The emo origin story features a rich cast of bands, though few were as formative on the genre itself as American Football. The band released just one record, LP1, back in 1999 before going to ground, but that album was seminal enough to sustain the genre for the entire next decade. In 2016 – 17 years later – American Football returned with LP2.
The silence from American Football looks to be forever broken, now a mere 3 years after their long-awaited follow up, the band is gearing up to release American Football (LP3). We spoke with vocalist Mike Kinsella about this, relatively, rapid turnaround.
Music Feeds: I imagine when you announced the release date of March 22, it felt like it would have been some time away, but now that’s really days away. Is this kind of the calm before the storm that you’re in right now?
Mike Kinsella: No, it’s not very calm. We’re in the process of, I mean, the early process of learning how to actually play any of the new songs. We haven’t – I don’t think we’ve gotten together live or in the same room since we actually finished recording, so we’ve got our work cut out for us actually in the next few weeks.
MF: The album is a mood piece that you sit in. How does it go when you translate that to a live setting?
MK: Since we finished with all the bells and whistles, we haven’t actually been in the same room together. So hopefully that movement, it translates live just as good. There are some things to figure out. Like we are bringing a friend of ours to play vibraphone the whole time and other sort of, our custom instruments. So we’re sort of filling up the sound like more, we have a bunch of cool opening bands lined up, with some females, so they’re going to sort of handle the female vocals.
Music Feeds: The release date is March 22, so three years between records; that seems to be the average turn around. My read on that is that you guys started work on number three as soon as you finished number two?
MK: Maybe, it may have not been anything tangible immediately, but it was definitely sort of coming out of number two, pretty early on we were like, “Well if we do this again, while it was fresh in our memory, what would we do differently or better?”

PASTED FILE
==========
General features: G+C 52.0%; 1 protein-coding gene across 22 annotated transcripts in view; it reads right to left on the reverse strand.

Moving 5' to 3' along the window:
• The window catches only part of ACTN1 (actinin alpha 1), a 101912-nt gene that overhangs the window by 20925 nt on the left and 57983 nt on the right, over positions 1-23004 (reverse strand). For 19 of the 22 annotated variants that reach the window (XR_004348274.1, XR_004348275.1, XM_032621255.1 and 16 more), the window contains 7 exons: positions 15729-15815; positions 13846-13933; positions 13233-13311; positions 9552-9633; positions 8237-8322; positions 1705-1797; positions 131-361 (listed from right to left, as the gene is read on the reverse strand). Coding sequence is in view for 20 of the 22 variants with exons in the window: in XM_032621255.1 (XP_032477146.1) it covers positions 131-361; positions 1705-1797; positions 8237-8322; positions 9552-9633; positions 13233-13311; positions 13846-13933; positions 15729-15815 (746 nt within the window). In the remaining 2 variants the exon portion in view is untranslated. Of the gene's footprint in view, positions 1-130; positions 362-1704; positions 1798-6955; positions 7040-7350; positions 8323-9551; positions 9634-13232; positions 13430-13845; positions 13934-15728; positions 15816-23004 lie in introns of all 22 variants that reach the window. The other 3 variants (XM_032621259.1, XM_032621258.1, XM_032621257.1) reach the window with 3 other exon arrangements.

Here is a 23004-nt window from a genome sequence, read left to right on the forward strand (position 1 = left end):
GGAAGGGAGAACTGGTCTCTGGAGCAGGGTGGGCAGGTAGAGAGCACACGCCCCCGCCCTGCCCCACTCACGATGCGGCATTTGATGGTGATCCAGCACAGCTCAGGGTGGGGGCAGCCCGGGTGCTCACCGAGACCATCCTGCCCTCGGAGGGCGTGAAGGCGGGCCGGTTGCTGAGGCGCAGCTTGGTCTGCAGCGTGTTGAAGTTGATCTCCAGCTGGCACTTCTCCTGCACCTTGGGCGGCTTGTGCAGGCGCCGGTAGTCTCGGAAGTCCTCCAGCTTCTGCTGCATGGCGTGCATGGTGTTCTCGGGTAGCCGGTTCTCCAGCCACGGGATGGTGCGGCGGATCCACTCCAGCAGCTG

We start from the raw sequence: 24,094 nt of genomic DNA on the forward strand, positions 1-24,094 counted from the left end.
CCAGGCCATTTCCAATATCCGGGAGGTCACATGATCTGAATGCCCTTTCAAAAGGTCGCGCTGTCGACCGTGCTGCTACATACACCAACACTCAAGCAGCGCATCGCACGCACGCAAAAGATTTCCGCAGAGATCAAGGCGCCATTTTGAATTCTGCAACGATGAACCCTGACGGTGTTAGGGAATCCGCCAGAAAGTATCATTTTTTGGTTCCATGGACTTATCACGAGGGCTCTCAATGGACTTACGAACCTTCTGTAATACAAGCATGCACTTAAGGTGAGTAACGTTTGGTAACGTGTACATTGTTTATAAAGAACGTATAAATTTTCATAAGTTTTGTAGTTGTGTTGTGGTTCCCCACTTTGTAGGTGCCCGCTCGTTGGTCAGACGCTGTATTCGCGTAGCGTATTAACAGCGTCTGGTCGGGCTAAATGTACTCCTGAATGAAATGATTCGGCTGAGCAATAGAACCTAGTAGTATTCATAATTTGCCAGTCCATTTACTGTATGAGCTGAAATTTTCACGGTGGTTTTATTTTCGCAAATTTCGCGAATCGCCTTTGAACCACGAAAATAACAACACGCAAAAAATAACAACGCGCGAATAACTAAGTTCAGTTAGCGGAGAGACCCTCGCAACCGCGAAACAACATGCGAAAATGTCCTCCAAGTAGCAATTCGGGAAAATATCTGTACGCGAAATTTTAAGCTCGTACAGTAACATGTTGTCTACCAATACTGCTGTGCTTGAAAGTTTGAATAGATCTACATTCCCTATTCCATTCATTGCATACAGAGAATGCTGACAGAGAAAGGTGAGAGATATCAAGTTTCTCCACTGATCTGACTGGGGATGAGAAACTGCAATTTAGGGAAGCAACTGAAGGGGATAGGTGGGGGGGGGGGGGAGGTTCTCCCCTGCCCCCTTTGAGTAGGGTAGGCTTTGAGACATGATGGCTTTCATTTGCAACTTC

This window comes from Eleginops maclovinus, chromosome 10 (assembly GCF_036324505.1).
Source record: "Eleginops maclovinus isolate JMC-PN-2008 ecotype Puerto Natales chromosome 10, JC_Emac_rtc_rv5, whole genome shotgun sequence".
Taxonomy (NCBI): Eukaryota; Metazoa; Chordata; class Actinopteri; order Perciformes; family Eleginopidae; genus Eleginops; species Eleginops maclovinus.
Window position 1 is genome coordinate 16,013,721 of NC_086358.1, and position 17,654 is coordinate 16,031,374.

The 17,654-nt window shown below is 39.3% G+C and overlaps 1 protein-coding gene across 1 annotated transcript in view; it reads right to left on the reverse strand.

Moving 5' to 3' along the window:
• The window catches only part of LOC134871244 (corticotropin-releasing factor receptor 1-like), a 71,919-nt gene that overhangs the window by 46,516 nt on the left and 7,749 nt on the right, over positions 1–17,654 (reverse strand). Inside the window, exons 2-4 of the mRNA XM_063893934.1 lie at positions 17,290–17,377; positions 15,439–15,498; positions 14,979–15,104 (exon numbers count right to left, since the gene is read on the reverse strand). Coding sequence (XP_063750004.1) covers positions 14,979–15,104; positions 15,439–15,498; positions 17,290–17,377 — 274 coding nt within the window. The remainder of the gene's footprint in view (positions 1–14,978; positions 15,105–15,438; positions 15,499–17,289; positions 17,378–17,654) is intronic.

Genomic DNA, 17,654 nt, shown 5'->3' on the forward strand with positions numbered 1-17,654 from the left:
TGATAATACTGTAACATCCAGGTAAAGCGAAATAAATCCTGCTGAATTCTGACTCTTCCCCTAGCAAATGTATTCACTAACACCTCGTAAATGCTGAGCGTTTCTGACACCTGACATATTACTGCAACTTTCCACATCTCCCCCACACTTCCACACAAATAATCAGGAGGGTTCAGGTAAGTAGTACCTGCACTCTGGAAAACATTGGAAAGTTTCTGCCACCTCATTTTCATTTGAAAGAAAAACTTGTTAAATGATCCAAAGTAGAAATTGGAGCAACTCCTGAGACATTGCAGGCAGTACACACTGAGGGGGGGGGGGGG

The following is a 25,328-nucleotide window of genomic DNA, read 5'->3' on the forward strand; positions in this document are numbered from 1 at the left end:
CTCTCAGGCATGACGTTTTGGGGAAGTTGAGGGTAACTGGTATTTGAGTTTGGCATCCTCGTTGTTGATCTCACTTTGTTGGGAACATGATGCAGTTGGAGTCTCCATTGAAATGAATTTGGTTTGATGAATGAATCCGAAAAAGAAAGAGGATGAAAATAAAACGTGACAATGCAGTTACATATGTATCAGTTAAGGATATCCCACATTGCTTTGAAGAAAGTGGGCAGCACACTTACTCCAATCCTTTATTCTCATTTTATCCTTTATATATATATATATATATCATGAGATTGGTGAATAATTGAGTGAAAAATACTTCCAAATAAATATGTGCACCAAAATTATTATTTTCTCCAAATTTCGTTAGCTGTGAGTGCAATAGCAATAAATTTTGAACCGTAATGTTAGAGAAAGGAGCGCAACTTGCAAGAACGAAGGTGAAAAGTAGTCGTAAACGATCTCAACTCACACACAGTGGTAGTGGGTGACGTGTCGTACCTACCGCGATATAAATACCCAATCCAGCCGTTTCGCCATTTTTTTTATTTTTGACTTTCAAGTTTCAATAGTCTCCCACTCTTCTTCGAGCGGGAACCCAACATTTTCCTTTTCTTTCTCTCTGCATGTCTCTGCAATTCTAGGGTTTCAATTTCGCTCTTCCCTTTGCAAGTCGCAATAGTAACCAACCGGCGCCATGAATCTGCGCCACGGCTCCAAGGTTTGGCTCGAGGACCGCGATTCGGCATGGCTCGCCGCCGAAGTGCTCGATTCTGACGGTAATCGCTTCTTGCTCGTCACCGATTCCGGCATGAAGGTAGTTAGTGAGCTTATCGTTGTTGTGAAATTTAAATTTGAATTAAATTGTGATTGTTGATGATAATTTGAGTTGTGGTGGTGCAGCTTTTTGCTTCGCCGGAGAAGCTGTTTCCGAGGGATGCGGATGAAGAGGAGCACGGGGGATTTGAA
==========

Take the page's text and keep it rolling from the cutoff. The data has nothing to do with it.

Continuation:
It was fun to talk about it while it was fresh. We were able to have very concrete examples of what we would do. We immediately agreed to do it, and then agreed to address those, sort of, issues. From there it trickled – just demos, and emailing files back and forth. But, you know, it’s not like we had songs lined up immediately. So we definitely needed to reflect. We had parameters, we had ideas of what we wanted to accomplish pretty early on.
MF: I’d really like to hear you expand on that. For want of a better expression, when you sat down in the war room to discuss LP3, what boxes did you want to tick? I know that sounds so gross and corporate, but going off what you said then, it sounds like you guys kind of had a bit of a monster plan here.
MK: It would sound corporate if the boxes you wanted to click were like, things that are popular first.
There was a weight to the second one knowing that it was a response. It’s just like, what’s the word I’m looking for, just an anticipation for it that we didn’t even know how to deal with in the moment, but we sort of wrote songs that we thought that people might want to hear.
This one coming right out of it, we said, “Well first of all we don’t want a time, we don’t want like, a finite amount of time to record. We just are going to let the songs happen then if we were happy with it, then we would turn the record in.” And everybody seemed cool with that.
We felt we would let the songs breathe a lot more instead of just doing verse/chorus/verse/chorus, you know, get something that’s interesting to us; expand on it, and let that part opened up. I think more often in this record- if something’s going on in a verse, like a guitar part that’s interesting, we would come back to it later in the song, and then maybe write off of that, so that would become the main part, and then the song would move around that. Which is sort of how songs end up being close to six and seven or eight minutes. Instead of three and four, you know?
We wanted to be sort of subtle, and I don’t think there’s anything, or there’s not much on the record that you would hear and be like, “Holy cow, that’s so technically impressive”, guitar-wise or something. But, if you kind of break it down it gets to be interesting to us. Look at it through time signatures, or [how] the inter-play between the two guitars might be greater than the sum of each individual part.